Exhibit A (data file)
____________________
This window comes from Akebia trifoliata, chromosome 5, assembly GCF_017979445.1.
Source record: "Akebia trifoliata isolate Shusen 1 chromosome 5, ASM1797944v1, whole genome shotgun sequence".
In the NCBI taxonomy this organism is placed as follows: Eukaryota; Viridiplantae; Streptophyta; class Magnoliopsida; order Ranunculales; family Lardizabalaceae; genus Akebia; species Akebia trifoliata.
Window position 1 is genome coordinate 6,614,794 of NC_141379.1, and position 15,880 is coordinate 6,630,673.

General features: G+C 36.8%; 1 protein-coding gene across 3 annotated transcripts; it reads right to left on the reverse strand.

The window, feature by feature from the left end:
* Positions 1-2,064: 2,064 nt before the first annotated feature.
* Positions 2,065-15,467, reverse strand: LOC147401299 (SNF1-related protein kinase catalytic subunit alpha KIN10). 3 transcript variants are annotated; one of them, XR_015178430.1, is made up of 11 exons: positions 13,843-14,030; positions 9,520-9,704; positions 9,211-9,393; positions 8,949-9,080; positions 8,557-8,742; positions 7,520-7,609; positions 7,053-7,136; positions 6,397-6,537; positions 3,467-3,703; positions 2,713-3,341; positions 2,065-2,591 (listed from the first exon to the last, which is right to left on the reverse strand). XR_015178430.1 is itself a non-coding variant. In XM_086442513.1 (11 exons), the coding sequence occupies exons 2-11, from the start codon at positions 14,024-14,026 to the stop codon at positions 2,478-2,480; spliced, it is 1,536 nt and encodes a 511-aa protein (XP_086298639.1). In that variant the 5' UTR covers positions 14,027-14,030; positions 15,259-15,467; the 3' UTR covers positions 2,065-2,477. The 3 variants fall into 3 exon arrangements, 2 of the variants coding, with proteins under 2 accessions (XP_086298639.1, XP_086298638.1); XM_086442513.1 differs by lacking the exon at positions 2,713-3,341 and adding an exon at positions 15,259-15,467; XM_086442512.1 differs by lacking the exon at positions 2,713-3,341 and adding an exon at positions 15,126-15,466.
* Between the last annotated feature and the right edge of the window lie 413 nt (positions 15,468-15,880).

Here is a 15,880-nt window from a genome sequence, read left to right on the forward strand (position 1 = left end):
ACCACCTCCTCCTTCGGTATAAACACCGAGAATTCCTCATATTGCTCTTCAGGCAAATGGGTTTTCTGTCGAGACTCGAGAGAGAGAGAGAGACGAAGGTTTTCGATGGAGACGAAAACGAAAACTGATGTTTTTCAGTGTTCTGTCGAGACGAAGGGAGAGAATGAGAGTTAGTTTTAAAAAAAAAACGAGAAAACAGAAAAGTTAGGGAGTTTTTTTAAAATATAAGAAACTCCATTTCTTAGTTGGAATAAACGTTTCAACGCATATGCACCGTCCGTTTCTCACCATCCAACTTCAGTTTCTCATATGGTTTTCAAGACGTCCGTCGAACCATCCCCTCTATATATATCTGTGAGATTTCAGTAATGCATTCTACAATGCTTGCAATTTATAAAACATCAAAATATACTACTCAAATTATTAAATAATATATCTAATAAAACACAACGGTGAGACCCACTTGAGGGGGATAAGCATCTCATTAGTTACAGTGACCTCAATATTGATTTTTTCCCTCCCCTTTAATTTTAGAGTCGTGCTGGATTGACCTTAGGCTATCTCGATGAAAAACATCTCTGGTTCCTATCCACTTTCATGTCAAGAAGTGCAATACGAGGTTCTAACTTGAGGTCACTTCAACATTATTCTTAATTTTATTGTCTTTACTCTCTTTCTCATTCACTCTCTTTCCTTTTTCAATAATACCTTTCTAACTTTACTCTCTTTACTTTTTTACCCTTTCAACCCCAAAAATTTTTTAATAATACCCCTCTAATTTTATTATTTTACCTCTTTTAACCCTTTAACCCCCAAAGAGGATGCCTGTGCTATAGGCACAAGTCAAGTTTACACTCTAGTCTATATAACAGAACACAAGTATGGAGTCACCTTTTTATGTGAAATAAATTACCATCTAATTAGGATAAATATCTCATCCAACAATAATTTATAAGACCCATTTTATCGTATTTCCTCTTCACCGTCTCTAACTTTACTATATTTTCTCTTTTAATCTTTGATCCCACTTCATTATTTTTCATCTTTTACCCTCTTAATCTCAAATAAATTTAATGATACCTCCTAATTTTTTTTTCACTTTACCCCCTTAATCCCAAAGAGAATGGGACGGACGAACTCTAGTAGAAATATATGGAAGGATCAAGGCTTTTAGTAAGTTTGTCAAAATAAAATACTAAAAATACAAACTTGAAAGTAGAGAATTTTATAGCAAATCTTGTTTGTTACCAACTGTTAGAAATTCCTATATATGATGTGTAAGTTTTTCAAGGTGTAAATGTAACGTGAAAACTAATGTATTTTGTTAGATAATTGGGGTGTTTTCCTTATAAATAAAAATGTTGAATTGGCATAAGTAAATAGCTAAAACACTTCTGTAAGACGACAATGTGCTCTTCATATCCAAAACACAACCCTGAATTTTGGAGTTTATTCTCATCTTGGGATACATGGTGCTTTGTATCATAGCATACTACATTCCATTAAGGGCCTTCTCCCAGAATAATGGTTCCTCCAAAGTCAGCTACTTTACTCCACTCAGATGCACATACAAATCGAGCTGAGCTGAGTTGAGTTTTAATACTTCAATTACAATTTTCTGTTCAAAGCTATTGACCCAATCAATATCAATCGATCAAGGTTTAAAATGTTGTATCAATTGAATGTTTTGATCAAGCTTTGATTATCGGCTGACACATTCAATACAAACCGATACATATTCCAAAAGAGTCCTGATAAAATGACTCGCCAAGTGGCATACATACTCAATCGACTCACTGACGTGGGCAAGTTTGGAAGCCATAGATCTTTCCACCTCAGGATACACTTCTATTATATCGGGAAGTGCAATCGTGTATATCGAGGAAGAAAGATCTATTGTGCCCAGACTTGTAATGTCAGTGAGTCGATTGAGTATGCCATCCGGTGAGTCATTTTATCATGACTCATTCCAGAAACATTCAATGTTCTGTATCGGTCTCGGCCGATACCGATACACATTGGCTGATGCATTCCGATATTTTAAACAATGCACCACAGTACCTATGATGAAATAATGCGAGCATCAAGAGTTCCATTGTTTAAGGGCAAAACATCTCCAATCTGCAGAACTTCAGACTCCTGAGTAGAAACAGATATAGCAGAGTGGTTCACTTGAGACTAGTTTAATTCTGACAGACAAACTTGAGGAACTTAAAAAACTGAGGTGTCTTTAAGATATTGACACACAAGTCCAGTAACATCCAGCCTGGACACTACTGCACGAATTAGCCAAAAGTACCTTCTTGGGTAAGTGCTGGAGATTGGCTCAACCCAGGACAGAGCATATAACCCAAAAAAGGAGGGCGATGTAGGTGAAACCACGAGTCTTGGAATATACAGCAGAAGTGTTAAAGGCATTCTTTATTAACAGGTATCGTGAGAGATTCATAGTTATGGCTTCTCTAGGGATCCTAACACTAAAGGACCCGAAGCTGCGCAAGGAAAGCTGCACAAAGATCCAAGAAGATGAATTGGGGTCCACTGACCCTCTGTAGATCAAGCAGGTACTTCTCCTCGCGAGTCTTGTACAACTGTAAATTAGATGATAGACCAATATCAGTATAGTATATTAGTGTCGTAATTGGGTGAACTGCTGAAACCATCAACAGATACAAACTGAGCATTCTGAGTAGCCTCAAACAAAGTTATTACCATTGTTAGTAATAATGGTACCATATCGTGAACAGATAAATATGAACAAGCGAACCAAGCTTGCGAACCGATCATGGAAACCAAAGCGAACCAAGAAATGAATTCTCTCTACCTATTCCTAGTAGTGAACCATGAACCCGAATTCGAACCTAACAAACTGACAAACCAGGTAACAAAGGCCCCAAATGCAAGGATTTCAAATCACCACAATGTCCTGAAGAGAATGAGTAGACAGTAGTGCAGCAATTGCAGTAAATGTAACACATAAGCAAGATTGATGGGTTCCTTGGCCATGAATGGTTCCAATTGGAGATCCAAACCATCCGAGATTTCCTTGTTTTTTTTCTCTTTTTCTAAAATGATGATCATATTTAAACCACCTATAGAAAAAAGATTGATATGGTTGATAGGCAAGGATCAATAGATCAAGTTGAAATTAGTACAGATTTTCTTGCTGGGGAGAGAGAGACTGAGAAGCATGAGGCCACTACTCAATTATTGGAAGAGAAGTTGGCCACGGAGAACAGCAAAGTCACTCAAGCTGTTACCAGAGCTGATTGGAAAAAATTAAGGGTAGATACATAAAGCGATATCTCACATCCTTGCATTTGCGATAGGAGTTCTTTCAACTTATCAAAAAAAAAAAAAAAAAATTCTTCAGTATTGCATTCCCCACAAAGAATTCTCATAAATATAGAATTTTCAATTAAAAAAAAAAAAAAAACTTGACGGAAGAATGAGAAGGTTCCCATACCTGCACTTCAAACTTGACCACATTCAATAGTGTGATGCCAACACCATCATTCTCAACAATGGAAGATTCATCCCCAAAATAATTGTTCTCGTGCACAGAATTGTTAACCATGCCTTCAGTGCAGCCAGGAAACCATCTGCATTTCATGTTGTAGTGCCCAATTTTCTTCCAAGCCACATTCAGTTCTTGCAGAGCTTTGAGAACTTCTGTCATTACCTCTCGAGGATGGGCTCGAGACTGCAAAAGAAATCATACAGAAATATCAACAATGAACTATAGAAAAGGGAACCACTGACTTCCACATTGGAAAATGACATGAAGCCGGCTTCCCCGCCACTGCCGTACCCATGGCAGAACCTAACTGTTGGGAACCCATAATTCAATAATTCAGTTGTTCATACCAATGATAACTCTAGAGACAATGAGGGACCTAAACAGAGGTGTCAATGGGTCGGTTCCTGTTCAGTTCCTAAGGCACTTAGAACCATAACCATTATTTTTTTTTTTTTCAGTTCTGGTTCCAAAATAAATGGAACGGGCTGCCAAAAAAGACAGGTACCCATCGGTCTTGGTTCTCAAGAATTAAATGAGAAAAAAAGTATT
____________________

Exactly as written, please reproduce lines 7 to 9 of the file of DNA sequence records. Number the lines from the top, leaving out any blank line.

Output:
* Positions 1-2,064: 2,064 nt before the first annotated feature.
* Positions 2,065-15,467, reverse strand: LOC147401299 (SNF1-related protein kinase catalytic subunit alpha KIN10). 3 transcript variants are annotated; one of them, XR_015178430.1, is made up of 11 exons: positions 13,843-14,030; positions 9,520-9,704; positions 9,211-9,393; positions 8,949-9,080; positions 8,557-8,742; positions 7,520-7,609; positions 7,053-7,136; positions 6,397-6,537; positions 3,467-3,703; positions 2,713-3,341; positions 2,065-2,591 (listed from the first exon to the last, which is right to left on the reverse strand). XR_015178430.1 is itself a non-coding variant. In XM_086442513.1 (11 exons), the coding sequence occupies exons 2-11, from the start codon at positions 14,024-14,026 to the stop codon at positions 2,478-2,480; spliced, it is 1,536 nt and encodes a 511-aa protein (XP_086298639.1). In that variant the 5' UTR covers positions 14,027-14,030; positions 15,259-15,467; the 3' UTR covers positions 2,065-2,477. The 3 variants fall into 3 exon arrangements, 2 of the variants coding, with proteins under 2 accessions (XP_086298639.1, XP_086298638.1); XM_086442513.1 differs by lacking the exon at positions 2,713-3,341 and adding an exon at positions 15,259-15,467; XM_086442512.1 differs by lacking the exon at positions 2,713-3,341 and adding an exon at positions 15,126-15,466.
* Between the last annotated feature and the right edge of the window lie 413 nt (positions 15,468-15,880).